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Standing firm on windfarm  

Conwy councillors are continuing their fight against the construction of 250 wind turbines off the coast of Llandudno.
During a highly debated meeting recently, it was voted that npower renewables’ Gwynt Y Mor windfarm would continue to be opposed for fears of spoiling the popular tourist destination.

Councillors are also still pushing for a public inquiry into the massive development, but these recommendations must be discussed at a Cabinet meeting before being passed on to the government.

The meeting was arranged after npower renewables submitted new plans to the Department of Business, Enterprise and Regulatory Reform that included a 16 per cent smaller site by bringing the turbines closer together.

Despite these amendments to the original proposal, a majority of councillors were still not swayed.

Assembly Member Darren Millar, who is also Shadow Minister for the Environment and Planning in the Assembly, said: “Conwy County Borough Councillors have made the right decision in continuing to oppose this massive wind farm. Such a development would industrialise the North Wales seascape and could have a devastating effect on tourism, much of which is attracted to the area on the basis of our beautiful environment.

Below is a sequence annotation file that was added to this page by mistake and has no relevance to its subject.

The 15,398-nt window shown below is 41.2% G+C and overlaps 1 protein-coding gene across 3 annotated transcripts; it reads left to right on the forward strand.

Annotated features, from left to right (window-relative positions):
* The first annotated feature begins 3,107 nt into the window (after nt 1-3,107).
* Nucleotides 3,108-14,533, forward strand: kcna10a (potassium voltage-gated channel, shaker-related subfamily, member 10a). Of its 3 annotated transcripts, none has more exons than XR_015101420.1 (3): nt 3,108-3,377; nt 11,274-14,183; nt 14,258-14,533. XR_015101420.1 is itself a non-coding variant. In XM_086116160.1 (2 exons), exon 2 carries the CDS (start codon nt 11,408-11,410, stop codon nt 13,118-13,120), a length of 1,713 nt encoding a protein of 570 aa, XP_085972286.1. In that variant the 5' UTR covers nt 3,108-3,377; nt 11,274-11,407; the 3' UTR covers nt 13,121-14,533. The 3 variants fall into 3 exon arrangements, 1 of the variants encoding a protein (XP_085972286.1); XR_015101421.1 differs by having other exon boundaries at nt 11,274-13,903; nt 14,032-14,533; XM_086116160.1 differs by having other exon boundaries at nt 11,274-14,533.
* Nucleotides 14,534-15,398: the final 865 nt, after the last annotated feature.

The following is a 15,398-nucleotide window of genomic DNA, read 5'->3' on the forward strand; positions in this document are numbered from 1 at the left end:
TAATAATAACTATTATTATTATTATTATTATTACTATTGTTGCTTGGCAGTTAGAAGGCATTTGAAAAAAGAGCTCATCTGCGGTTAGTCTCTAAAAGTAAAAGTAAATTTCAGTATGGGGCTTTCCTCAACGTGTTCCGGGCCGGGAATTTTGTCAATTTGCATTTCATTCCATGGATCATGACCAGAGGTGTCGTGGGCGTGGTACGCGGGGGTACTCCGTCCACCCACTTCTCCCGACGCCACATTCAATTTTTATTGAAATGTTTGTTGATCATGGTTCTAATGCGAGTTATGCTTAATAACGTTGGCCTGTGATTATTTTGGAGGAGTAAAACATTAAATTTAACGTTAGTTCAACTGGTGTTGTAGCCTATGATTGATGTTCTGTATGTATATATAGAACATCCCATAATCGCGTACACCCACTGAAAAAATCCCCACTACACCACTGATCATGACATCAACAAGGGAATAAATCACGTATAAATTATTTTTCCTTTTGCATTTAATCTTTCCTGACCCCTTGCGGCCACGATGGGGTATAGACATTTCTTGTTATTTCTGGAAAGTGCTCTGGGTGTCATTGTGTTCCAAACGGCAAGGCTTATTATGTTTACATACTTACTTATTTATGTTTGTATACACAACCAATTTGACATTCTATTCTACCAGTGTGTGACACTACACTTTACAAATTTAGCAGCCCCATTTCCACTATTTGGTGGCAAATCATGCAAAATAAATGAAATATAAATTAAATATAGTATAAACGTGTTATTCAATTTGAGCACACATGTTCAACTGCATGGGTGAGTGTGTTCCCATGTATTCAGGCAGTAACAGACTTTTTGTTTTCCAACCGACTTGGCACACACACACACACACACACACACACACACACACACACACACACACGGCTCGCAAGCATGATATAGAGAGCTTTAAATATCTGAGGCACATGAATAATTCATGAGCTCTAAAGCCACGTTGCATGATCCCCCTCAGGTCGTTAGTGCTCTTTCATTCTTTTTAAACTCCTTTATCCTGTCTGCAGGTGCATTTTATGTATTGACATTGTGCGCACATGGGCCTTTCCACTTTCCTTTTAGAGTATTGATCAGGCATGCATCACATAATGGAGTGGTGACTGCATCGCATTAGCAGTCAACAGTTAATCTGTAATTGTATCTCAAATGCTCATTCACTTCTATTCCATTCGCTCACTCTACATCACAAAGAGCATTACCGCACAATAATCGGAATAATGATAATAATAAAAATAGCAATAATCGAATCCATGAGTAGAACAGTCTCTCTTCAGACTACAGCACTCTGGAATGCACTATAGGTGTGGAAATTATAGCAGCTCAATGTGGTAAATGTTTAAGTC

“Whilst we must increase the amount of electricity which is generated from renewable sources, this cannot be at any cost.”

He added, “I continue to support alternatives to this scheme such as tidal barrages or lagoons which harness the reliable power of the tide, are less visually intrusive and could result in better flood protection for our coasts.”

Members of the Sustainable Energy Alliance (SEA) were out in force at the meeting with banners to show their support of the Gwynt Y Mor project.

A spokesman for the organisation said: “While the outcome is disappointing, SEA are committed to fighting for the project until consent is finally given.”

By David Waddington

North Wales Pioneer

16 January 2008

This article is the work of the source indicated. Any opinions expressed in it are not necessarily those of National Wind Watch.

The copyright of this article resides with the author or publisher indicated. As part of its noncommercial effort to present the environmental, social, scientific, and economic issues of large-scale wind power development to a global audience seeking such information, National Wind Watch endeavors to observe “fair use” as provided for in section 107 of U.S. Copyright Law and similar “fair dealing” provisions of the copyright laws of other nations. Send requests to excerpt, general inquiries, and comments via e-mail.

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